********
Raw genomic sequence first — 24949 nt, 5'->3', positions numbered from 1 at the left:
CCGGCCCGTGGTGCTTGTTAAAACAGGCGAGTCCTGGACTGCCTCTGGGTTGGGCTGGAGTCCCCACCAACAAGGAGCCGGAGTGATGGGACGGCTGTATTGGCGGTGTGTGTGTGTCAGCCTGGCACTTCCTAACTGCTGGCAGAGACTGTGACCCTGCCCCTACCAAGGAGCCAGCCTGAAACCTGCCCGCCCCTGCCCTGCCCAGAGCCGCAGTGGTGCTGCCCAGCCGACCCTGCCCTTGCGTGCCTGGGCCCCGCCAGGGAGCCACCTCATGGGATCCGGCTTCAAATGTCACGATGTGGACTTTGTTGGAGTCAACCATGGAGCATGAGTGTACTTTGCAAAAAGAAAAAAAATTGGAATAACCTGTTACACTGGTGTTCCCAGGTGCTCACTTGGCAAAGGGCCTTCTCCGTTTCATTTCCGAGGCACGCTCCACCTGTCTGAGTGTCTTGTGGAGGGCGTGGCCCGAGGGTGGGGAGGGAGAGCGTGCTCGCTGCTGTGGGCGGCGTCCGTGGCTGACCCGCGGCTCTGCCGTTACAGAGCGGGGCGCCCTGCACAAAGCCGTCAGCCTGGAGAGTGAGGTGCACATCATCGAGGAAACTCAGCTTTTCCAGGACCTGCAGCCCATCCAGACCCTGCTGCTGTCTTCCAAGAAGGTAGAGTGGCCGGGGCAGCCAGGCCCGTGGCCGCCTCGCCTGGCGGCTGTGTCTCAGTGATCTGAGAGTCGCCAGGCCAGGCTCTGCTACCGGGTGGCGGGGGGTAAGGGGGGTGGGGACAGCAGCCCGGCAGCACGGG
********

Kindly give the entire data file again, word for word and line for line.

Raw genomic sequence first — 24949 nt, 5'->3', positions numbered from 1 at the left:
CCGGCCCGTGGTGCTTGTTAAAACAGGCGAGTCCTGGACTGCCTCTGGGTTGGGCTGGAGTCCCCACCAACAAGGAGCCGGAGTGATGGGACGGCTGTATTGGCGGTGTGTGTGTGTCAGCCTGGCACTTCCTAACTGCTGGCAGAGACTGTGACCCTGCCCCTACCAAGGAGCCAGCCTGAAACCTGCCCGCCCCTGCCCTGCCCAGAGCCGCAGTGGTGCTGCCCAGCCGACCCTGCCCTTGCGTGCCTGGGCCCCGCCAGGGAGCCACCTCATGGGATCCGGCTTCAAATGTCACGATGTGGACTTTGTTGGAGTCAACCATGGAGCATGAGTGTACTTTGCAAAAAGAAAAAAAATTGGAATAACCTGTTACACTGGTGTTCCCAGGTGCTCACTTGGCAAAGGGCCTTCTCCGTTTCATTTCCGAGGCACGCTCCACCTGTCTGAGTGTCTTGTGGAGGGCGTGGCCCGAGGGTGGGGAGGGAGAGCGTGCTCGCTGCTGTGGGCGGCGTCCGTGGCTGACCCGCGGCTCTGCCGTTACAGAGCGGGGCGCCCTGCACAAAGCCGTCAGCCTGGAGAGTGAGGTGCACATCATCGAGGAAACTCAGCTTTTCCAGGACCTGCAGCCCATCCAGACCCTGCTGCTGTCTTCCAAGAAGGTAGAGTGGCCGGGGCAGCCAGGCCCGTGGCCGCCTCGCCTGGCGGCTGTGTCTCAGTGATCTGAGAGTCGCCAGGCCAGGCTCTGCTACCGGGTGGCGGGGGGTAAGGGGGGTGGGGACAGCAGCCCGGCAGCACGGG